Micromorphology

Research output: Chapter in Book/Report/Conference proceedingChapter (peer-reviewed)

Abstract

Four undisturbed block samples for micromorphological analysis were taken from two phases of occupation deposits within an Iron Age wheelhouse at the site of Bornais, on the island of South Uist, in the Outer Hebrides. In thin section, the primary occupation deposit was determined to be a former A horizon of the machair that had subsequently altered during its use as a floor by trampling and by the addition of burnt soil material from the central hearth. Turf taken from an area outside of the machair had been added to the floor, presumably used as construction or flooring material, and the presence of microscopic bone and egg shell fragments indicates that meat and eggs were processed and/or consumed in the building. The second phase of floor had developed on a prepared surface made from carbonate sands dug out of the sand dune and spread over the charred ruins of the primary structure. Activities that took place on the floor include digging activities that resulted in some redeposition and reworking of the charred turf and charcoal layer, defecation by a carnivore such as a cat or dog, the spreading of relatively clean carbonate sand to maintain the floor, and the dumping of peat ash, which was presumably used as fuel in the secondary hearth.
Original languageEnglish
Title of host publicationA Late Iron Age Farmstead in the Outer Hebrides
Subtitle of host publicationExcavations at Mound 1, Bornais, South Uist
EditorsNiall Sharples
Place of PublicationOxford
PublisherOxbow Books
ISBN (Print)184217469X, 978-1842174692
Publication statusPublished - Jun 2012

Fingerprint

occupation
Carbonate
Machair
Micromorphology
Hearth
Ruin
Dog
Trampling
Ash
Egg
Eggshell
Charcoal
Soil
Flooring
Iron Age
Thin Section
Layer
Meat
Outer Hebrides
Peat

Keywords

  • Iron Age
  • Scotland
  • Outer Hebrides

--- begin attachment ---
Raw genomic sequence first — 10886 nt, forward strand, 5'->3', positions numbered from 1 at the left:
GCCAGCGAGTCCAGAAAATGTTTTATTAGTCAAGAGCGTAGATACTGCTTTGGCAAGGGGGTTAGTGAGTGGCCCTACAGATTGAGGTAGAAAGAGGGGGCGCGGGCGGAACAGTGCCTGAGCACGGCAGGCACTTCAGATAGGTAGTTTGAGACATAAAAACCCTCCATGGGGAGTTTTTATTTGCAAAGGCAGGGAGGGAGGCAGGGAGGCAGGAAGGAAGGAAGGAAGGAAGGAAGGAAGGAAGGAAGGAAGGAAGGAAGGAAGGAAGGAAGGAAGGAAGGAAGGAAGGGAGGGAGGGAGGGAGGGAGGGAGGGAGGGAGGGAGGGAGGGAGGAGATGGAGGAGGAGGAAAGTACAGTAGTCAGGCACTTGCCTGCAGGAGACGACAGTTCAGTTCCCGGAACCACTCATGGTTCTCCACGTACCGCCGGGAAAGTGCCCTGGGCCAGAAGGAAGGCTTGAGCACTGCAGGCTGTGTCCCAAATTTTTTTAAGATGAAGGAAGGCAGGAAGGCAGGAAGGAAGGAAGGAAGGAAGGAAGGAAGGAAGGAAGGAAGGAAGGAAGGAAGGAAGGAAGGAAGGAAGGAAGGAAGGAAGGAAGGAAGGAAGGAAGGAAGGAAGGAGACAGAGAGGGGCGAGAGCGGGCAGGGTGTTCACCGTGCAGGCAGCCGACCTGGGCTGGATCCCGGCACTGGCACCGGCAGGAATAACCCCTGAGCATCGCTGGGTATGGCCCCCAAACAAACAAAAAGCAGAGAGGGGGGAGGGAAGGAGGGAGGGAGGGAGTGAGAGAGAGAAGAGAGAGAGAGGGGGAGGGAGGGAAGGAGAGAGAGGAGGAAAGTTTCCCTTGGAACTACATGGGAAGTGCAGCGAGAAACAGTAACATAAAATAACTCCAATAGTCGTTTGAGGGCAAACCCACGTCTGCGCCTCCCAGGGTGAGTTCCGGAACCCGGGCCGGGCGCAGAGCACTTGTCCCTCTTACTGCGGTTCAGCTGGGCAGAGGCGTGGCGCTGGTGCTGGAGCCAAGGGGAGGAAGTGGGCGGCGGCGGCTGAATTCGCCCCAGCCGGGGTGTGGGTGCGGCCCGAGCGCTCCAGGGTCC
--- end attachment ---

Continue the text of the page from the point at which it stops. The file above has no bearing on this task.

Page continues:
• settlement
  • wheelhouse
  • soil micromorphology
  • floors
  • site formatioin processes

ASJC Scopus subject areas

  • Archaeology
  • Archaeology

Cite this

Milek, K. (2012). Micromorphology. In N. Sharples (Ed.), A Late Iron Age Farmstead in the Outer Hebrides: Excavations at Mound 1, Bornais, South Uist Oxford: Oxbow Books.

Micromorphology. / Milek, Karen.

A Late Iron Age Farmstead in the Outer Hebrides: Excavations at Mound 1, Bornais, South Uist. ed. / Niall Sharples. Oxford : Oxbow Books, 2012.

Research output: Chapter in Book/Report/Conference proceedingChapter (peer-reviewed)

Milek, K 2012, Micromorphology. in N Sharples (ed.), A Late Iron Age Farmstead in the Outer Hebrides: Excavations at Mound 1, Bornais, South Uist. Oxbow Books, Oxford.
Milek K. Micromorphology. In Sharples N, editor, A Late Iron Age Farmstead in the Outer Hebrides: Excavations at Mound 1, Bornais, South Uist. Oxford: Oxbow Books. 2012
Milek, Karen. / Micromorphology. A Late Iron Age Farmstead in the Outer Hebrides: Excavations at Mound 1, Bornais, South Uist. editor / Niall Sharples. Oxford : Oxbow Books, 2012.
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AB - Four undisturbed block samples for micromorphological analysis were taken from two phases of occupation deposits within an Iron Age wheelhouse at the site of Bornais, on the island of South Uist, in the Outer Hebrides. In thin section, the primary occupation deposit was determined to be a former A horizon of the machair that had subsequently altered during its use as a floor by trampling and by the addition of burnt soil material from the central hearth. Turf taken from an area outside of the machair had been added to the floor, presumably used as construction or flooring material, and the presence of microscopic bone and egg shell fragments indicates that meat and eggs were processed and/or consumed in the building. The second phase of floor had developed on a prepared surface made from carbonate sands dug out of the sand dune and spread over the charred ruins of the primary structure. Activities that took place on the floor include digging activities that resulted in some redeposition and reworking of the charred turf and charcoal layer, defecation by a carnivore such as a cat or dog, the spreading of relatively clean carbonate sand to maintain the floor, and the dumping of peat ash, which was presumably used as fuel in the secondary hearth.

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KW - wheelhouse

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KW - floors

KW - site formatioin processes

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BT - A Late Iron Age Farmstead in the Outer Hebrides

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